After filling out all relevant forms and paying all relevant dues, the user can select one or multiple countries for their applications to be filed. The application is sent to the different nation’s domestic offices and is examined and later (hopefully) approved. Via this means of registration, a band can register their marks not only in China, but in any other WIPO-participant nation around the world. This makes this method of registration extremely convenient and economical.
The second option a band seeking trademark registration has is to file via the CTMO. The main benefit for filing via the CTMO over the Madrid Protocol is that the CTMO is a potentially faster process. The Madrid Protocol is a simpler process because the applicant files through the WIPO website, and then their application is sent to China, or any other country that the applicant has selected. This adds a middle man to the process that means it take longer for the CTMO to receive the application, rather than if the applicant had filed with the CTMO directly.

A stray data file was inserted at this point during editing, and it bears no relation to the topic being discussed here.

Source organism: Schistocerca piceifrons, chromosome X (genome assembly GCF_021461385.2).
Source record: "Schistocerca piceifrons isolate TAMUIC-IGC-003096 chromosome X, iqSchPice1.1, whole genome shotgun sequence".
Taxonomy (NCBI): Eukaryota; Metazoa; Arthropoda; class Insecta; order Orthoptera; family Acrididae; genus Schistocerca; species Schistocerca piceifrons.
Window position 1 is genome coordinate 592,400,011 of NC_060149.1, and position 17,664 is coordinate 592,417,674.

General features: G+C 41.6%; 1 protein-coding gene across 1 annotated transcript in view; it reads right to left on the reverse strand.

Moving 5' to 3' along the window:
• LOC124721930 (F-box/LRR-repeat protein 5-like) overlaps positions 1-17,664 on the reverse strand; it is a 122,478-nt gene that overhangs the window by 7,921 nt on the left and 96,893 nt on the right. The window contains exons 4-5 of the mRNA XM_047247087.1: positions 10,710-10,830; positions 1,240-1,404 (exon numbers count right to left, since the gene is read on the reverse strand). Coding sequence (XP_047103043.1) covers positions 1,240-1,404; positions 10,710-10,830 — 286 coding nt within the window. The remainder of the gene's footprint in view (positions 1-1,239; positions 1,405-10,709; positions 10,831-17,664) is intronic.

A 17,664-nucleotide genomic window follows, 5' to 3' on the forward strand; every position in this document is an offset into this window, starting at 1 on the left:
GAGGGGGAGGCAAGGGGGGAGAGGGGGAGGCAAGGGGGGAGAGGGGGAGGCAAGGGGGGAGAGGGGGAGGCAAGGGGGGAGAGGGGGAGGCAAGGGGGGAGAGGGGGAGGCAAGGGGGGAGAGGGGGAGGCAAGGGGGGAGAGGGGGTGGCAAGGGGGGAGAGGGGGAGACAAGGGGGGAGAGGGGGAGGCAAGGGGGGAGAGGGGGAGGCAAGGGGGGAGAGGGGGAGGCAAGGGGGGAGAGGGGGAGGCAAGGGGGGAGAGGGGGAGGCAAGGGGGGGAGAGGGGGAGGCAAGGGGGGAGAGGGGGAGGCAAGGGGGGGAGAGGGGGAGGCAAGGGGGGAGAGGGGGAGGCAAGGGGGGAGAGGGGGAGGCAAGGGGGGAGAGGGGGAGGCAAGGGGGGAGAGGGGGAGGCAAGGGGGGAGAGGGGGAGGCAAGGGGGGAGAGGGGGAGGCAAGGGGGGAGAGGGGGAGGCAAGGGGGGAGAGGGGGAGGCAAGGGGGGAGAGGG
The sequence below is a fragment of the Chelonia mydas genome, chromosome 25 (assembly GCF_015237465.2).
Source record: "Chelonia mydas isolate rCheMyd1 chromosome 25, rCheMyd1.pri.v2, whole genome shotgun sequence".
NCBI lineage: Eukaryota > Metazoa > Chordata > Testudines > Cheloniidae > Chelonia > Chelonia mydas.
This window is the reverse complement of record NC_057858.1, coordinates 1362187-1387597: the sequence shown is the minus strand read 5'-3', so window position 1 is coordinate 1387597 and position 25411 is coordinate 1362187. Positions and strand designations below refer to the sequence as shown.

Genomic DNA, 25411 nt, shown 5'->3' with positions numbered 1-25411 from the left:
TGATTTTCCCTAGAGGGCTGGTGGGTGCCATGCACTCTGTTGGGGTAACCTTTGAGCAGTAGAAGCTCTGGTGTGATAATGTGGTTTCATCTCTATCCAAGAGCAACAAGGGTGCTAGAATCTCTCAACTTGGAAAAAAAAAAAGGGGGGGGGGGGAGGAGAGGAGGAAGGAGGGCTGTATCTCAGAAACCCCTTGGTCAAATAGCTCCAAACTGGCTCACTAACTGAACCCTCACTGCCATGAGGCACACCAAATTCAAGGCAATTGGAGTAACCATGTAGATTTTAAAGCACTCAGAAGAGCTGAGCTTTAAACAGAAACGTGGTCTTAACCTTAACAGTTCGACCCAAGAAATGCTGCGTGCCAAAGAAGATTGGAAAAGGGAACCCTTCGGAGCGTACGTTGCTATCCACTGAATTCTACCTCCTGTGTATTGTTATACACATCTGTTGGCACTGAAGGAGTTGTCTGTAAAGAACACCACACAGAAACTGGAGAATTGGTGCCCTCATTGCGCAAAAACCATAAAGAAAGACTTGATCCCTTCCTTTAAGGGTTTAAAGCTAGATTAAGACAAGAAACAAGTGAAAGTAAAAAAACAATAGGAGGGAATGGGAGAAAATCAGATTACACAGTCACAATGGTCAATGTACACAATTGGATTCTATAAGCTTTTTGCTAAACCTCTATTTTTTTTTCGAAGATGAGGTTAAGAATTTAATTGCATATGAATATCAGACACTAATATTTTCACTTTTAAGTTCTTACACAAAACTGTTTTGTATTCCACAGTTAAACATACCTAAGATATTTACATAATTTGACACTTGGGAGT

This increased-speed can be absolutely crucial due to the first-to-file system employed in China. To recap from our previous article, the first-to-file system in China means that whomever is the first to file a trademark, rather than to use the trademark (as is the case in the U.S.) gets the right to that trademark. By filing directly in China via the CTMO, therefore, the applicant can better avoid a potential situation where their mark is filed first by someone else, and they subsequently cannot gain trademark protection for their merchandise. For more information on the actual registration process, see Sellers’ Guide to Chinese Intellectual Property Law.